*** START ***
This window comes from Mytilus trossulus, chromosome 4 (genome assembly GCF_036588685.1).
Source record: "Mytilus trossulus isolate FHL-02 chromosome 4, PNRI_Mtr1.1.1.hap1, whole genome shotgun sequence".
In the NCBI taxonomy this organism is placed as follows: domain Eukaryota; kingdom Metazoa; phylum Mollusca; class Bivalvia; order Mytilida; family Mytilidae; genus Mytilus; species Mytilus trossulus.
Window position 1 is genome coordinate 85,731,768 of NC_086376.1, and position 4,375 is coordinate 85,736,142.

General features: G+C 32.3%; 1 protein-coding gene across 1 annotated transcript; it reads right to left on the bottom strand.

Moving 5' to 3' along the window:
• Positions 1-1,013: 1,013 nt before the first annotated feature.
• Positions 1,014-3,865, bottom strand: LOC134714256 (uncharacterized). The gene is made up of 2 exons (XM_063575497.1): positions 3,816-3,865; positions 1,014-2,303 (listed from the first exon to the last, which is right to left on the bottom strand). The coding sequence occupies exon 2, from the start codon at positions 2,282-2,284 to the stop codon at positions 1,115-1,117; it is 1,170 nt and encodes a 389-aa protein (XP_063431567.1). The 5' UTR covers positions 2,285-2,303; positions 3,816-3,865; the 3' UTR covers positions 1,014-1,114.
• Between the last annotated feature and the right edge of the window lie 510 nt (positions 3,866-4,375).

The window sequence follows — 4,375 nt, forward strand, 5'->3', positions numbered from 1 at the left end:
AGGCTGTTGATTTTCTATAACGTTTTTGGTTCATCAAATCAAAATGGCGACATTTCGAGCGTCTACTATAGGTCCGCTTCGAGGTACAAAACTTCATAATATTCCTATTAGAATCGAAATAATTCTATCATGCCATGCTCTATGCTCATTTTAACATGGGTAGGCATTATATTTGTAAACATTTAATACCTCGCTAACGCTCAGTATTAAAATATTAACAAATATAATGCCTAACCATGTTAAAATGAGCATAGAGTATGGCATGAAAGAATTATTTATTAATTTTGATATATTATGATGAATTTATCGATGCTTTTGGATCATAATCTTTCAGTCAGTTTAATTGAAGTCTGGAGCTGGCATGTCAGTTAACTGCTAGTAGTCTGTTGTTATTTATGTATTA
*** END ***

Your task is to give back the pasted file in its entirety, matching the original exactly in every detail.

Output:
This window comes from Mytilus trossulus, chromosome 4 (genome assembly GCF_036588685.1).
Source record: "Mytilus trossulus isolate FHL-02 chromosome 4, PNRI_Mtr1.1.1.hap1, whole genome shotgun sequence".
In the NCBI taxonomy this organism is placed as follows: domain Eukaryota; kingdom Metazoa; phylum Mollusca; class Bivalvia; order Mytilida; family Mytilidae; genus Mytilus; species Mytilus trossulus.
Window position 1 is genome coordinate 85,731,768 of NC_086376.1, and position 4,375 is coordinate 85,736,142.

General features: G+C 32.3%; 1 protein-coding gene across 1 annotated transcript; it reads right to left on the bottom strand.

Moving 5' to 3' along the window:
• Positions 1-1,013: 1,013 nt before the first annotated feature.
• Positions 1,014-3,865, bottom strand: LOC134714256 (uncharacterized). The gene is made up of 2 exons (XM_063575497.1): positions 3,816-3,865; positions 1,014-2,303 (listed from the first exon to the last, which is right to left on the bottom strand). The coding sequence occupies exon 2, from the start codon at positions 2,282-2,284 to the stop codon at positions 1,115-1,117; it is 1,170 nt and encodes a 389-aa protein (XP_063431567.1). The 5' UTR covers positions 2,285-2,303; positions 3,816-3,865; the 3' UTR covers positions 1,014-1,114.
• Between the last annotated feature and the right edge of the window lie 510 nt (positions 3,866-4,375).

The window sequence follows — 4,375 nt, forward strand, 5'->3', positions numbered from 1 at the left end:
AGGCTGTTGATTTTCTATAACGTTTTTGGTTCATCAAATCAAAATGGCGACATTTCGAGCGTCTACTATAGGTCCGCTTCGAGGTACAAAACTTCATAATATTCCTATTAGAATCGAAATAATTCTATCATGCCATGCTCTATGCTCATTTTAACATGGGTAGGCATTATATTTGTAAACATTTAATACCTCGCTAACGCTCAGTATTAAAATATTAACAAATATAATGCCTAACCATGTTAAAATGAGCATAGAGTATGGCATGAAAGAATTATTTATTAATTTTGATATATTATGATGAATTTATCGATGCTTTTGGATCATAATCTTTCAGTCAGTTTAATTGAAGTCTGGAGCTGGCATGTCAGTTAACTGCTAGTAGTCTGTTGTTATTTATGTATTA